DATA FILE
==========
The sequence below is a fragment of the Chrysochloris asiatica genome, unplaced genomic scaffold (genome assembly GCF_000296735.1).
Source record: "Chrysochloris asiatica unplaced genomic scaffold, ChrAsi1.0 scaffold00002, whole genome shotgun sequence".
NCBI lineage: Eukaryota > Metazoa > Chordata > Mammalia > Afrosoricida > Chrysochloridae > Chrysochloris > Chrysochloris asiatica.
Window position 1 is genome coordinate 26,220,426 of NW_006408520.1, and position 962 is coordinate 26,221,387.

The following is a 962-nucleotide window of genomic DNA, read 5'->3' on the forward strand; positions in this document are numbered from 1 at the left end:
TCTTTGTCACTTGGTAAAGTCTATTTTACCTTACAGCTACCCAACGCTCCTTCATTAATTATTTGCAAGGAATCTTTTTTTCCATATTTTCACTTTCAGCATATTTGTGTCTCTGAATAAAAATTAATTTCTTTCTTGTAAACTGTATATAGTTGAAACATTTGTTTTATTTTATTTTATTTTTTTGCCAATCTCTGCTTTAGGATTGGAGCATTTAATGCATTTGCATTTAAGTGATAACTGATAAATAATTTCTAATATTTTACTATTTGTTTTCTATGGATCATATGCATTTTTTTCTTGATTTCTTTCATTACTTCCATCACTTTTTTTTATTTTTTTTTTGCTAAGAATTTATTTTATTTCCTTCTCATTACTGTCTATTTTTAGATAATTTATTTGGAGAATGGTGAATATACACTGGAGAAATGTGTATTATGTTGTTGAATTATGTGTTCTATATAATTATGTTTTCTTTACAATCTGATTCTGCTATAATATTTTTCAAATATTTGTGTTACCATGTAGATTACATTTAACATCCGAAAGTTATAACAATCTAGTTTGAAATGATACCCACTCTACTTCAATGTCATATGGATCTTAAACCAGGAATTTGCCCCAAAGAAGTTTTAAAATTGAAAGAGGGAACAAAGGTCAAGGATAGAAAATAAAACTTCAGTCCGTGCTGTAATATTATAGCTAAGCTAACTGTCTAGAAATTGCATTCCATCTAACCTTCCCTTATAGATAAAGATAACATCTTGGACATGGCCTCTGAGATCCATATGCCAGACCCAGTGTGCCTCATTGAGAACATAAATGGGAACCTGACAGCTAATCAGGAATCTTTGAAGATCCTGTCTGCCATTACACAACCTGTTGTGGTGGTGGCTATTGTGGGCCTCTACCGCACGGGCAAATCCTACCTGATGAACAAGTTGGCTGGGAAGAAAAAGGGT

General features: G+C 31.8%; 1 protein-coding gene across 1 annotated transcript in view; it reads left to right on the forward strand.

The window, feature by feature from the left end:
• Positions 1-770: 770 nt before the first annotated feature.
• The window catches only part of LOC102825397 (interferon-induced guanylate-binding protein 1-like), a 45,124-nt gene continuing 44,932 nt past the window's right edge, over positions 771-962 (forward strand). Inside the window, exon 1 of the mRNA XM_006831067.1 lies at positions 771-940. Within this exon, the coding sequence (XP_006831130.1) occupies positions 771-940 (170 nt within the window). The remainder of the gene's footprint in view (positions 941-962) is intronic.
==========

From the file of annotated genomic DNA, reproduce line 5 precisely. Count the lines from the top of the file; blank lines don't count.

The following is a 962-nucleotide window of genomic DNA, read 5'->3' on the forward strand; positions in this document are numbered from 1 at the left end: